Washington Supreme Court declines to address questions about science and property rights

June 06, 2012 | By BRIAN HODGES

Earlier today, Washington’s Supreme Court denied PLF’s petition for review in Olympic Stewardship Foundation v. Western Washington Growth Management Hearings Board, a case that casts a shadow of doubt over the role that science plays in land use planning.  The Court’s refusal to hear the case adds to the growing conflict and confusion about property rights in Washington state.

The OSF case arose from Jefferson County’s decision to adopt so-called “channel migration zone” rules that require property owners to preserve 100% of the vegetation on their river valley properties as a condition on any new development permit.  The county’s decision to impose the retention standard was not fully explained, and extremely suspect in light of the county’s science, which concluded that vegetation retention would be the least effective method for protecting property from the risk of migrating river channels.  Nevertheless, the Court of Appeals held that nothing in the law requires the county to document its reasons for departing from the recommendations of its scientific studies; it only needs to demonstrate that it consulted (then ignored) the studies before adopting land use policies that are ruinous for the region’s homeowners.   PLF attorneys argued that the Court of Appeals’ view of the role of science in planning cannot be what the legislature intended when it directed counties to consider “best available science” in developing critical areas regulations.  Indeed, when other Washington courts have considered this question in the past, they have emphasized the importance of using best available science as a way to establish the necessary foundation to support development regulations that will protect environmental functions without unnecessarily restricting the use of private property.  To achieve that balance, it is necessary that the government document how and why it adopted its preferred regulatory standard.  That is a simple standard that we have all learned since elementary math: show your work.

The Supreme Court’s denial is disappointing, but not unexpected.  Over the past several years, the Court has denied every case that asked whether blanket critical area policies violate property rights.  See our posts on the HEAL, KAPO, and CAPR decisions, all of which the Supreme Court declined to review.   We had hoped that OSF would break the proverbial ice.  Jefferson County’s scientific record stated unequivocally that vegetation retention would be ineffective to protect against erosion and channel change, recommending instead that the government allow homeowners to install low-impact bank armoring which would eliminate the risk of channel migration.  So, why, in the face of science, did the County choose an ineffective regulatory tool that will disrupt the rights of hundreds of landowners?  We may never know.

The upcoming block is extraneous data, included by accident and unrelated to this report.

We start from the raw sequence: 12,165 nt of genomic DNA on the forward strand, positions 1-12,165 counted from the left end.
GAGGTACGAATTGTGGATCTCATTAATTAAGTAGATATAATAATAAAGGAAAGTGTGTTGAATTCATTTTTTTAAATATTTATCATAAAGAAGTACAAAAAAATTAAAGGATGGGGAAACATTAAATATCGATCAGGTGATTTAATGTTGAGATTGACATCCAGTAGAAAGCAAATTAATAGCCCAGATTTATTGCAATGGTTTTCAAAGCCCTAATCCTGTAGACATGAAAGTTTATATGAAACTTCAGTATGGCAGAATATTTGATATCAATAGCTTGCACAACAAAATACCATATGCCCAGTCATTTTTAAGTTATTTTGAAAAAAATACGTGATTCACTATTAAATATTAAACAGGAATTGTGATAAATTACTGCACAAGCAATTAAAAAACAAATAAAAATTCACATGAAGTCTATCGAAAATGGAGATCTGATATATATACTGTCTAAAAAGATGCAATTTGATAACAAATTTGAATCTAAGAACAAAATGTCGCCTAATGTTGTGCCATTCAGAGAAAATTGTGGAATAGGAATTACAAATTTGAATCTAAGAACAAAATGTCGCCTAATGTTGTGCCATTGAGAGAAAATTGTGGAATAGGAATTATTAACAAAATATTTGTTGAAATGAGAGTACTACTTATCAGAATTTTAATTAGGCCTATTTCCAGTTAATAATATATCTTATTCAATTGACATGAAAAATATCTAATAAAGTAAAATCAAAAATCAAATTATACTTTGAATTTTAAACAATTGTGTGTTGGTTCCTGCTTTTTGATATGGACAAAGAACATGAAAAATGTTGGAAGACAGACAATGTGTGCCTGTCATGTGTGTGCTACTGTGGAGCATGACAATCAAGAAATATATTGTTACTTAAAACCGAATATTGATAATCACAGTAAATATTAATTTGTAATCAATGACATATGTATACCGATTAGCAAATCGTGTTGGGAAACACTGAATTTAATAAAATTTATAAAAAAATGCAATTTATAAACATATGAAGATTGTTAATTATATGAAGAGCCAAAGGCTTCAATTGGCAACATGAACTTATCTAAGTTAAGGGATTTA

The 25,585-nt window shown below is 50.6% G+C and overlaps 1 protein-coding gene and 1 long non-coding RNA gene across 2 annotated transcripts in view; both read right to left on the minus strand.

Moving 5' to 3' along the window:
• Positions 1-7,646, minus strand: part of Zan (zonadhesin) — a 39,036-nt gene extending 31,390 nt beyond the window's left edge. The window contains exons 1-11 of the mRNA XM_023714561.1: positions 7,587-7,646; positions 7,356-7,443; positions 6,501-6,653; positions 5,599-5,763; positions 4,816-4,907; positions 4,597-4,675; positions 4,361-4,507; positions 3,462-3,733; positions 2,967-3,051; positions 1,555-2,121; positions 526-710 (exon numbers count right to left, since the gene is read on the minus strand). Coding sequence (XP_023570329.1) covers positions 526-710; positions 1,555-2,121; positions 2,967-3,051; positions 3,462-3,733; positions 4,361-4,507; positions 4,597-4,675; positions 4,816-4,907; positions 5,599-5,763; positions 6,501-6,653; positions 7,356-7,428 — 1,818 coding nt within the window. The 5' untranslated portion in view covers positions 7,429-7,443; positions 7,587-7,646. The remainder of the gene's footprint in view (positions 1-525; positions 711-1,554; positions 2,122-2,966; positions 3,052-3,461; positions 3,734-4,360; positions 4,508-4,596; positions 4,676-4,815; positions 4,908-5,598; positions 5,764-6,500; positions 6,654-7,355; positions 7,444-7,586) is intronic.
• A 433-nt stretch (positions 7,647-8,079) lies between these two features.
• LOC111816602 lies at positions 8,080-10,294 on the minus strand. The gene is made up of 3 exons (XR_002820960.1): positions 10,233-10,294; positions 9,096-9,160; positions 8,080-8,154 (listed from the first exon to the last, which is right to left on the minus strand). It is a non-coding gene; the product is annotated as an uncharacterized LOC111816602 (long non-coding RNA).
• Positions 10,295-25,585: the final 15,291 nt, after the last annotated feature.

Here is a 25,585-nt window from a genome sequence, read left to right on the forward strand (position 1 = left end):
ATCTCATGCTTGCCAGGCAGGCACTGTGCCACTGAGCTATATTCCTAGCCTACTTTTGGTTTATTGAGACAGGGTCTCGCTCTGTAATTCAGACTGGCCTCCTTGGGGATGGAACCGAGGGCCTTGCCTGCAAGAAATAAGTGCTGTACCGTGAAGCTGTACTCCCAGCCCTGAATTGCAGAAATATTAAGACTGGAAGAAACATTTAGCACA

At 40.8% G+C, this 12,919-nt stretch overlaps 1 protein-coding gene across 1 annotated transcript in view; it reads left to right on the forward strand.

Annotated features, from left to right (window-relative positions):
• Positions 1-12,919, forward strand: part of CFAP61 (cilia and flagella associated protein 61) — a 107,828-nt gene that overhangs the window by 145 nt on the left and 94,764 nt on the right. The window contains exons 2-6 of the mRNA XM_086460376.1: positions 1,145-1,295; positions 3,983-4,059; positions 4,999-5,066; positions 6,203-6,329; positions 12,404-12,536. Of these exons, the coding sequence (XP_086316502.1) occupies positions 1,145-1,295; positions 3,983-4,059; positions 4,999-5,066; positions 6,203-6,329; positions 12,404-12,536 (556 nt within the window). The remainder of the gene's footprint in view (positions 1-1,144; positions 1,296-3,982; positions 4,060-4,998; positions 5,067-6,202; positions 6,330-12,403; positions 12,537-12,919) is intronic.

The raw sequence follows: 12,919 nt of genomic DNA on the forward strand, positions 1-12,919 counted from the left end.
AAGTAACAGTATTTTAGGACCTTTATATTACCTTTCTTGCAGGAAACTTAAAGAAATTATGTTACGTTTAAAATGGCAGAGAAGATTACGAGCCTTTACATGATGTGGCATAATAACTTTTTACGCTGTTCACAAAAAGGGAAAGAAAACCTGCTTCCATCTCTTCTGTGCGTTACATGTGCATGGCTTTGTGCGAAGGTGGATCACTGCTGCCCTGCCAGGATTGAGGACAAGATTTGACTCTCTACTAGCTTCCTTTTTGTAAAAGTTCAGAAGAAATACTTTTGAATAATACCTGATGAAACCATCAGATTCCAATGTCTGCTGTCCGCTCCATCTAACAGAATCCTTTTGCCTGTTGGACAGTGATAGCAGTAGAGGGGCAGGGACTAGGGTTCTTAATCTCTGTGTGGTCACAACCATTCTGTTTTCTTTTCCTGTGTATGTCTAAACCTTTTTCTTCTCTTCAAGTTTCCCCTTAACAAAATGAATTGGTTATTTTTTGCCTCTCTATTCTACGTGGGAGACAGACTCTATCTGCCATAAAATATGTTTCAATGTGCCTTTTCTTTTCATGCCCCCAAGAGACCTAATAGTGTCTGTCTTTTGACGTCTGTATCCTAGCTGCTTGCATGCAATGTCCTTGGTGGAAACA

The Supreme Court’s refusal to take this case leaves in place a multitude of conflicts among the courts, and leaves many unanswered questions for homeowners and policymakers alike.  In earlier cases, the Supreme Court has held that cities and counties must create a record explaining how a critical area regulation works in light of a scientific record – especially where the government departs from the recommendations of science.  But the OSF decision says that it doesn’t have to do so.  Cases from the U.S. Supreme Court and Division I of Washington’s Court of Appeals have held that a local government cannot exact preset amounts of land as mandatory development conditions without first showing that the land grab is necessitated by the proposed development.  But OSF says they can.  The U.S. Supreme Court and Division I have determined that environmental regulations must comply with the Takings Clauses of the U.S. and Washington Constitutions.  But OSF said that they do not have to comply.

The Supreme Court’s reluctance to take review of property rights cases is allowing our law to fall into an unacceptable state of disarray.  This is a problem that affects all sides of the property rights debate.  Recently, a prominent government attorney published a law review article noting several conflicts that the Court has allowed to fester in our state’s regulatory takings law.  PLF has raised many of those conflicts – and others – in its petitions to the Supreme Court (see post here).  While OSF is a disappointment, it should serve as a rallying cry.  The Supreme Court’s highest duty is to protect the constitutional rights of the citizens of Washington state.  It is time that the Court sort through all of the conflicts surrounding property rights and regulatory takings law.